From left: Flower Pot program chair Anne Hess, KDA executive director Michael Friedline, and Flower Pot program chair Kathy Feek pose near flower pots in downtown Kirkland with a sample of the new plaques. Stephanie Quiroz/staff photo.

From left: Flower Pot program chair Anne Hess, KDA executive director Michael Friedline, and Flower Pot program chair Kathy Feek pose near flower pots in downtown Kirkland with a sample of the new plaques. Stephanie Quiroz/staff photo.

Looking to adopt a flower pot?

Kirkland Downtown Association continues to keep downtown beautiful and vibrant.

Kirkland is a unique city. The atmosphere is vibrant and special, and people visit Kirkland for that reason. That is what Kirkland Downtown Association (KDA) executive director Michael Friedline believes.

“Part of what we’re trying to do is draw people,” Friedline said. “Not only [for] our residents but also [for the] people from out of town who come down here because it’s a great way to spend an afternoon.”

As a way to keep Kirkland looking vibrant, the KDA is once again looking for 40 individuals, families, or businesses to adopt a flowerpot each in downtown Kirkland through its flowerpot sponsorship program. The downtown flowerpots have been in Kirkland for more than 25 years.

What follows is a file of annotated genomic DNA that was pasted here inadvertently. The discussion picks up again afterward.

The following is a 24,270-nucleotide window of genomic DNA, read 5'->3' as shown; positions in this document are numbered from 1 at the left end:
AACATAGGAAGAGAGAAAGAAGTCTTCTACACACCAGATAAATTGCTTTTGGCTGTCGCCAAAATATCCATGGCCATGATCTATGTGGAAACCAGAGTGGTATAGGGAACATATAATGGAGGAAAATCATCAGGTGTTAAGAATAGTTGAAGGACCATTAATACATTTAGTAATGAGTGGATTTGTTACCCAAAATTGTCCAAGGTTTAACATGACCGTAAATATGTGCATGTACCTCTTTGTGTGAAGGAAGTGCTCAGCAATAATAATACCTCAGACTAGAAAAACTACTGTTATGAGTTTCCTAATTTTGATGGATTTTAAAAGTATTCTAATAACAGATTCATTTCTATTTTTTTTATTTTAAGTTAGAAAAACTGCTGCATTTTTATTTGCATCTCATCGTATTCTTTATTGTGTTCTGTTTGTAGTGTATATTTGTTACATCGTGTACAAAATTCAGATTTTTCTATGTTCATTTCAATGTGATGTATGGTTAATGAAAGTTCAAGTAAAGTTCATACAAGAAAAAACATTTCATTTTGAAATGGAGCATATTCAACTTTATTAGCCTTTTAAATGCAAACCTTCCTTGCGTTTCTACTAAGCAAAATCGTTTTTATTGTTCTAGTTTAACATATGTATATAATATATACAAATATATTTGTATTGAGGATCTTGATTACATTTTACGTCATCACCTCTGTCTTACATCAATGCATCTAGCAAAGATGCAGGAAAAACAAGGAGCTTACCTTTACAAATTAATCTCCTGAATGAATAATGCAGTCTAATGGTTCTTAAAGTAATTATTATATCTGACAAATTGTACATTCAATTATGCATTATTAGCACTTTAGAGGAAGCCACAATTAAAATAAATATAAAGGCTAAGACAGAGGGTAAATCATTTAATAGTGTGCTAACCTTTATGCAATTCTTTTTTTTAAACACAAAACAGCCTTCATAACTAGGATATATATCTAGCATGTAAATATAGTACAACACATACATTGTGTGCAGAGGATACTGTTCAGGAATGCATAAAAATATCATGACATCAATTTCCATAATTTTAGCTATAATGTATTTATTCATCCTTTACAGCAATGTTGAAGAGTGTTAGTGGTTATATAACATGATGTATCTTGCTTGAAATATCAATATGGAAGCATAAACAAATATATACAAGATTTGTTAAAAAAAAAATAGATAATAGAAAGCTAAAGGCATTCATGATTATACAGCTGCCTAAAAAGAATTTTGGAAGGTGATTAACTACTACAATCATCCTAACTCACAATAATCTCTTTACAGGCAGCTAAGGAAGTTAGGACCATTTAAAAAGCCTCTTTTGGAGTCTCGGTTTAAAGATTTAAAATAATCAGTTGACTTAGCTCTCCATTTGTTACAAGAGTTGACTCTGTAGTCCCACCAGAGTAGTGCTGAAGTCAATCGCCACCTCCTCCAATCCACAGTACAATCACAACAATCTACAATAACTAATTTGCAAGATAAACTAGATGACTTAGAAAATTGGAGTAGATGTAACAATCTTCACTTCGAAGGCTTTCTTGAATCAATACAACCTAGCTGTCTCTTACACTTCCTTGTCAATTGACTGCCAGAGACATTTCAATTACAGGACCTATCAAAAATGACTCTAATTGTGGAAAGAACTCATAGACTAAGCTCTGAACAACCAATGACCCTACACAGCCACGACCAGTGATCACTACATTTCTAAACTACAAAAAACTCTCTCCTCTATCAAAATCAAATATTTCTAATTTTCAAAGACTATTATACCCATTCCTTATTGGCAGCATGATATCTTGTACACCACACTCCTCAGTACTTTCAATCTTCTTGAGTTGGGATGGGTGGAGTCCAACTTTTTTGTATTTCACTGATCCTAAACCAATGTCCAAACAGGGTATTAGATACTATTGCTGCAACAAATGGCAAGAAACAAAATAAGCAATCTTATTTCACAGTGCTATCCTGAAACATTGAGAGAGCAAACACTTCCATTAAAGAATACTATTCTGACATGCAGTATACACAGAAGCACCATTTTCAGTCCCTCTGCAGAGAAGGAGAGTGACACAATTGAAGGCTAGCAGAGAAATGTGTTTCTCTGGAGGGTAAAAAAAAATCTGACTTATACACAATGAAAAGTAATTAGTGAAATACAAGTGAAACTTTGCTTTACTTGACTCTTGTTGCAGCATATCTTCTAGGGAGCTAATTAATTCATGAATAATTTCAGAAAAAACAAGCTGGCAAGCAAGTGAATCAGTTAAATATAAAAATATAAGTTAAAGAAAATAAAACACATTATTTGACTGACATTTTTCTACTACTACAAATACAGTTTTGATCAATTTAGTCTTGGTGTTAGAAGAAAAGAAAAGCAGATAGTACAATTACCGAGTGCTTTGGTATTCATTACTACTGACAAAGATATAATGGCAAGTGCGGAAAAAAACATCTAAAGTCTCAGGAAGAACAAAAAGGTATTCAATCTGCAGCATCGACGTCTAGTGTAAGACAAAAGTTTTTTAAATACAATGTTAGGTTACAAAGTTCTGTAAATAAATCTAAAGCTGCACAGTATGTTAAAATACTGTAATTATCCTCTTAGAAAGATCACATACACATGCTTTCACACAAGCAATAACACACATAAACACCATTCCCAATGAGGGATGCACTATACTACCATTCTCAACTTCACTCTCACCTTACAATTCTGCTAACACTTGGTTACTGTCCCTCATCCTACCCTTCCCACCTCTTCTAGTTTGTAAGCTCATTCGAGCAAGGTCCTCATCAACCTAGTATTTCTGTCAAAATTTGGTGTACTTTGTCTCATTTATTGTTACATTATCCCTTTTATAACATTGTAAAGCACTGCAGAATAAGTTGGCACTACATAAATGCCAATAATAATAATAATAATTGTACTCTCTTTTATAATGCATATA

“We think it’s important because it contributes to the ambiance, the quality of life, the feeling of Kirkland,” Friedline said about the flowerpots that are scattered around Kirkland.

KDA overtook the flowerpot program around 20 years ago when the city lacked funding for the program. The association continues to maintain the pots through the sponsorship program but is still seeking more funding. KDA is seeking locals to sponsor and dedicate a flowerpot for $250. This year, KDA is creating a plaque for each pot. Flower Pot adopters have the option to print their name, dedicate or memorialize someone, list their business, or leave an inspiring message. The goal is to adopt out all the pots by mid-May.

The flowerpots are replanted and maintained through all seasons, “bringing cheer and beauty” to the community. All the pots are self-watering and pots are maintained year round with different looks each season. The fowerpot program is chaired by long-time Kirkland residents and KDA board members, Kathy Feek and Anne Hess.